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CHAPTER 7: In Which Rouletabille Sets Out on an Expedition Under the Bed (continued)
"Don't come any further," Daddy Jacques begged, "you may make marks with your boots, and nothing must be deranged; it's an idea of the magistrate's - though he has nothing more to do here."
And he pushed open the shutter. The pale daylight entered from without, throwing a sinister light on the saffron-coloured walls. The floor - for though the laboratory and the vestibule were tiled, The Yellow Room had a flooring of wood - was covered with a single yellow mat which was large enough to cover nearly the whole room, under the bed and under the dressing-table - the only piece of furniture that remained upright. The centre round table, the night-table and two chairs had been overturned. These did not prevent a large stain of blood being visible on the mat, made, as Daddy Jacques informed us, by the blood which had flowed from the wound on Mademoiselle Stangerson's forehead. Besides these stains, drops of blood had fallen in all directions, in line with the visible traces of the footsteps - large and black - of the murderer. Everything led to the presumption that these drops of blood had fallen from the wound of the man who had, for a moment, placed his red hand on the wall. There were other traces of the same hand on the wall, but much less distinct.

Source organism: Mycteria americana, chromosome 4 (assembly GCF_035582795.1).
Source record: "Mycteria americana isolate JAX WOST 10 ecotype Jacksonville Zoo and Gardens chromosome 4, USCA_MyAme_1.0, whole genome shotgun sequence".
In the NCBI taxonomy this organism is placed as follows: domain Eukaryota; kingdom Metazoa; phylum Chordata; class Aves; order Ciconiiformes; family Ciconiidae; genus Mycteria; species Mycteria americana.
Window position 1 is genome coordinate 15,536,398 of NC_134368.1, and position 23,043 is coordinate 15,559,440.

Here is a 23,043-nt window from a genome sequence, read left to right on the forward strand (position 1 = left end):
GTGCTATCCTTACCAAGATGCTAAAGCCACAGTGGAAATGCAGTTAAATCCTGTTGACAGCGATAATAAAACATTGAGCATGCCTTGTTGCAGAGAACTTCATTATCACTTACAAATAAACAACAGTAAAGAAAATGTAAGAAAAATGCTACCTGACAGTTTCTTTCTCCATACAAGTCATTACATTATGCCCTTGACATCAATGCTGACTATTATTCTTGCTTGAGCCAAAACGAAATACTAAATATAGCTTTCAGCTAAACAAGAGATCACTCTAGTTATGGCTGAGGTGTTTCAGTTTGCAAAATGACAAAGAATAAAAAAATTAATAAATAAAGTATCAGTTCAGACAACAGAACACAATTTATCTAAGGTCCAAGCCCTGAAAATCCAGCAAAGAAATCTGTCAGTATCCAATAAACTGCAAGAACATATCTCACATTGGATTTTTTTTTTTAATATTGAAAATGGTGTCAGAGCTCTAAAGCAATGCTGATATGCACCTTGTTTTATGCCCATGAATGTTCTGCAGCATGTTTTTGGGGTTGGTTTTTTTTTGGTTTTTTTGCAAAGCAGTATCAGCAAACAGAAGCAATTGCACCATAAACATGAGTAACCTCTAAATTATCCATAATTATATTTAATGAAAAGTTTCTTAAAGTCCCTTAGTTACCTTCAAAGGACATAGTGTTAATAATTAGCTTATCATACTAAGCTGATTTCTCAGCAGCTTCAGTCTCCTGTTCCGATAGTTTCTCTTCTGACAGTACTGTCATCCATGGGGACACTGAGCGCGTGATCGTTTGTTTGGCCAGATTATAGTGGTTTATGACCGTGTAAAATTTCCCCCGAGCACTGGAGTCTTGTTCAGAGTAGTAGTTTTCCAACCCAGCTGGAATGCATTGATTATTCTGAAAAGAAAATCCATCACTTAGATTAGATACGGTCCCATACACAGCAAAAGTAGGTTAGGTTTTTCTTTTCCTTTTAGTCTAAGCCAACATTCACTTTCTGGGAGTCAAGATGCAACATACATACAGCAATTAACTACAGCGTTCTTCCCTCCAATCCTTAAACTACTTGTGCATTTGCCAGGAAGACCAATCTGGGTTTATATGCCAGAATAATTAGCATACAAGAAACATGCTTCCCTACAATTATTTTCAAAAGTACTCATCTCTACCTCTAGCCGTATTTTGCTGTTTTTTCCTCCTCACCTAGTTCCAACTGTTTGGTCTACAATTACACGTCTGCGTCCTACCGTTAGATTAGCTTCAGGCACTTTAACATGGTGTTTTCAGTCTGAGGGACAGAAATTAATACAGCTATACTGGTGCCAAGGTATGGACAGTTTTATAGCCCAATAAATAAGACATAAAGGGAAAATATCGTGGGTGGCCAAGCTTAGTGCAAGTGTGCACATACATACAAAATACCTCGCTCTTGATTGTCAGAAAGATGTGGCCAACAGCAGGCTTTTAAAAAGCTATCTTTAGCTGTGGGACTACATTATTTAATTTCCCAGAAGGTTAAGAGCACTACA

"See! - see this blood on the wall!" I could not help exclaiming. "The man who pressed his hand so heavily upon it in the darkness must certainly have thought that he was pushing at a door! That's why he pressed on it so hard, leaving on the yellow paper the terrible evidence. I don't think there are many hands in the world of that sort. It is big and strong and the fingers are nearly all one as long as the other! The thumb is wanting and we have only the mark of the palm; but if we follow the trace of the hand," I continued, "we see that, after leaving its imprint on the wall, the touch sought the door, found it, and then felt for the lock -"
"No doubt," interrupted Rouletabille, chuckling, - "only there is no blood, either on the lock or on the bolt!"
"What does that prove?" I rejoined with a good sense of which I was proud; "he might have opened the lock with his left hand, which would have been quite natural, his right hand being wounded."
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